The mental lexicon is fully specified: evidence from eye-tracking.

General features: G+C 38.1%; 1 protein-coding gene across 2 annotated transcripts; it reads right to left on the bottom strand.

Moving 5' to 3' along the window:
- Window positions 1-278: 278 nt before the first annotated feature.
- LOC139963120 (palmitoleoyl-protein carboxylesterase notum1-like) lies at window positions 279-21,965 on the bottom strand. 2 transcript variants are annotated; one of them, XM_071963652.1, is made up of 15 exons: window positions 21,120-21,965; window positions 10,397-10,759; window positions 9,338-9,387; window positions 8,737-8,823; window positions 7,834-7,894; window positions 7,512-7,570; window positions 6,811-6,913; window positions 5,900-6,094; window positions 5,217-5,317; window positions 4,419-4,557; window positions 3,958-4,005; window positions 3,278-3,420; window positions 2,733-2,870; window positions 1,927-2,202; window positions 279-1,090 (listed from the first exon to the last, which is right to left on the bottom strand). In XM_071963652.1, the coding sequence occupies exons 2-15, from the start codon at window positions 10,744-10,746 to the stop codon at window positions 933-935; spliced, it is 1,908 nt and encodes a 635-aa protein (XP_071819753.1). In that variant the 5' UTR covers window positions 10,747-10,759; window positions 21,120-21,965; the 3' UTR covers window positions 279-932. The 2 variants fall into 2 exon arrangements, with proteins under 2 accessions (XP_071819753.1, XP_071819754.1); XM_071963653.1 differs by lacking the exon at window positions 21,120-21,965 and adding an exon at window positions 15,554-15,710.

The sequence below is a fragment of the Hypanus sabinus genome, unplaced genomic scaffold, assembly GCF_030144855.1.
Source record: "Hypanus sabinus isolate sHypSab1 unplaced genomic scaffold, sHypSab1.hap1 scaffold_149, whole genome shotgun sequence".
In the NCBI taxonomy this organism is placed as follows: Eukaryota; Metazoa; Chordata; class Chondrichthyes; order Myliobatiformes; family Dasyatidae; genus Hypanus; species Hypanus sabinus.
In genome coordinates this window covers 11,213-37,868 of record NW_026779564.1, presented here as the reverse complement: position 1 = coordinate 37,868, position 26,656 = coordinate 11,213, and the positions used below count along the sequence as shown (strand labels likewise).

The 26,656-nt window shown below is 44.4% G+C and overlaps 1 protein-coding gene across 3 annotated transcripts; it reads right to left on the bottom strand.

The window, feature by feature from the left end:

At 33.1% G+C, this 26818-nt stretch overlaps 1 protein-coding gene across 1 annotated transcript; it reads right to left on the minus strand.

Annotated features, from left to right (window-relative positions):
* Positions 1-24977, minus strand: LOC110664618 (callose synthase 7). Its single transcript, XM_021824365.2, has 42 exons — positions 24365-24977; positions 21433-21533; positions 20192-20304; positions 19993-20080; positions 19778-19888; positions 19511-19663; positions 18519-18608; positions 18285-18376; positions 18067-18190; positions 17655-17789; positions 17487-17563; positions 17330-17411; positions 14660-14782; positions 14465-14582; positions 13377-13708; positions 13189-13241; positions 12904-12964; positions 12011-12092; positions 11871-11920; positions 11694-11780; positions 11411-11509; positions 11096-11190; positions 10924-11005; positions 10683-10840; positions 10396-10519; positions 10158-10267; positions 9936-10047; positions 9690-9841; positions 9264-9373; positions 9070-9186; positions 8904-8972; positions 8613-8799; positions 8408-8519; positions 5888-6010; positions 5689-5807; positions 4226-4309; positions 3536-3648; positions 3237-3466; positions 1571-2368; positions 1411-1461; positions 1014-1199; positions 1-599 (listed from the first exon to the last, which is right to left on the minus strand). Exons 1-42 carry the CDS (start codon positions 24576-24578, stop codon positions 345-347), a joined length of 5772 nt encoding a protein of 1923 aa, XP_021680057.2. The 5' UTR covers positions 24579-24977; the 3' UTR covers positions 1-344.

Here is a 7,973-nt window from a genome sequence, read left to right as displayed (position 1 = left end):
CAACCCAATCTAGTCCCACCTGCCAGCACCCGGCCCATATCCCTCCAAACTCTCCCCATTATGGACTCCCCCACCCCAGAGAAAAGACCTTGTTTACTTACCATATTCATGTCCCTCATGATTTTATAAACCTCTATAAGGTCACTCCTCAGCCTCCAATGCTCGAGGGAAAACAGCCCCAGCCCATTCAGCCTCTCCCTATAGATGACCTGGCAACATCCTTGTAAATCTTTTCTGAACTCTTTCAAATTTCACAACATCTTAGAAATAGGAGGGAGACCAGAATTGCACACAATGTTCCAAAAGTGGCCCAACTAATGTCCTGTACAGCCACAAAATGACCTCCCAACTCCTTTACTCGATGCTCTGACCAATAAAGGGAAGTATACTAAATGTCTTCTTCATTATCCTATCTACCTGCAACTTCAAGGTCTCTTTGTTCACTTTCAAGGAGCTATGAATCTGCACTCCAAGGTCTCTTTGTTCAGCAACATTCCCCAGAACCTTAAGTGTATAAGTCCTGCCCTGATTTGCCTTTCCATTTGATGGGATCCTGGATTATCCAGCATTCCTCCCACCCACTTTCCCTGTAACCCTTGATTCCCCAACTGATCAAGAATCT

Four visual-world experiments, in which listeners heard spoken words and saw printed words, compared an optimal-perception account with the theory of phonological underspecification. This theory argues that default phonological features are not specified in the mental lexicon, leading to asymmetric lexical matching: Mismatching input (pin) activates lexical entries with underspecified coronal stops (tin), but lexical entries with specified labial stops (pin) are not activated by mismatching input (tin). The eye-tracking data failed to show such a pattern. Although words that were phonologically similar to the spoken target attracted more looks than did unrelated distractors, this effect was symmetric in Experiment 1 with minimal pairs (tin-pin) and in Experiments 2 and 3 with words with an onset overlap (peacock-teacake). Experiment 4 revealed that /t/-initial words were looked at more frequently if the spoken input mismatched only in terms of place than if it mismatched in place and voice, contrary to the assumption that /t/ is unspecified for place and voice. These results show that speech perception uses signal-driven information to the fullest, as was predicted by an optimal perception account.
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